What makes a home? Is it a physical space, the presence of
family or friends, or a feeling of belonging? Travel through time and space to explore the diasporic concept of home through the eyes of the Malayalee community in Singapore, with the Indian Heritage Centre’s (IHC) latest special exhibition, Ente Veedu, My Home: Malayalees in Singapore. The exhibition is co-created with the Malayalee community and is the first-ever to focus exclusively on their heritage, culture and identity. From 25 November 2023 to 15 September 2024, trace the journey of the Malayalees from their ancestral roots and migration to Singapore, to their settlement and contributions to the nation, and reflect on the community’s evolving notions of home and identity.
Ms Maria Bhavani Dass, General Manager, IHC said: “Ente Veedu means “my home” in Malayalam. By co-creating this exhibition with the community, we invite all to hear their stories, and explore notions of home and identity from the Malayalee community’s perspective. We hope that visitors to the exhibition will come away with a deeper appreciation of this rich and vibrant culture.”
Originating from the South Indian state of Kerala, the Malayalees form the second largest sub-group within Singapore’s Indian population. The community itself is diverse and has been a melting pot of cultures and faiths for centuries, comprising Hindus, Muslims, Syrian Christians, Roman Catholics, and more. In the 19th century, the Malayalees’ search of better job opportunities outside of their homeland eventually led to them playing a vital role in Singapore’s development. Their contributions span diverse sectors such as healthcare, community and social services, politics, defence, and law.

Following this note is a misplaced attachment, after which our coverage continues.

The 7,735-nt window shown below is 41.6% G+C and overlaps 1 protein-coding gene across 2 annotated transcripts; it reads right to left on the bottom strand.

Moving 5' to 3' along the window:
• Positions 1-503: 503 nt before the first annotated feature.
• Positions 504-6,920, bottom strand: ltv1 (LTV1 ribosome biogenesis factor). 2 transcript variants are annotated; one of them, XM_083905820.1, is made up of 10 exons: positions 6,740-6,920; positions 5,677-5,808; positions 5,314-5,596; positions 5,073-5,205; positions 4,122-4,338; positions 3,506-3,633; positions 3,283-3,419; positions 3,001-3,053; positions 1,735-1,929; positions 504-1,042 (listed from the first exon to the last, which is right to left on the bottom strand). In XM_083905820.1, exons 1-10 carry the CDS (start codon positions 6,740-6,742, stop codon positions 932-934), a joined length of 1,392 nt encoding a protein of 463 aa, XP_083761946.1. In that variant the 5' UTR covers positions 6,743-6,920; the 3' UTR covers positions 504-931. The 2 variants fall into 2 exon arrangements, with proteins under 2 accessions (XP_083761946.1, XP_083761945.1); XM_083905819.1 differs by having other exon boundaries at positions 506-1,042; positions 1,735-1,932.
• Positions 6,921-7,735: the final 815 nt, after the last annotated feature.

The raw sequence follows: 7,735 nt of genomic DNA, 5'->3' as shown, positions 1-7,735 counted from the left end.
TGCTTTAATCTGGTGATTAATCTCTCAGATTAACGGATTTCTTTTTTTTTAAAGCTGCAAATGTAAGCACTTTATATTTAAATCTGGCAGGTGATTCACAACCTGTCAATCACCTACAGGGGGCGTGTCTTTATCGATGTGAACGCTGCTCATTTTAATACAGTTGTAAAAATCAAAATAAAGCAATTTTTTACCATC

Ms Liviniyah P, Assistant Curator, IHC, said: “In this exhibition, we celebrate the invaluable contributions of the Malayalee community to the rich tapestry of Singapore’s history. It has been a joy working with the many individuals and groups of the Malayalee community who helped put this exhibition together. They have been extremely generous with their time and contributions, and their steadfast dedication to preserving heritage paves the path for future generations to embrace and cherish this vibrant cultural legacy.”
Dr Anitha Devi Pillai, Guest Curator and Senior Lecturer, Applied Linguist, National Institute of Education/Nanyang Technological University, said: “Malayalee culture is diverse, with a myriad of influences and constituent parts that contribute to its richness. This is much like Singapore’s own multiculturalism. As a researcher, being able to see two decades of my research on the community come alive in an exhibition is a dream come true. This exhibition provides an opportunity to present the research as captivating stories for the world, where visitors are invited into the Malayalee “home” to get to the heart of Malayalee heritage.”
Featuring more than 200 artefacts from the National Collection, institutions such as the National Library Board, National Museum of Singapore and Singapore Press Holdings, as well as the Malayalee community – some of which will be on display in public for the first time – the exhibition examines different aspects of the rich heritage of the Malayalees over four distinct zones: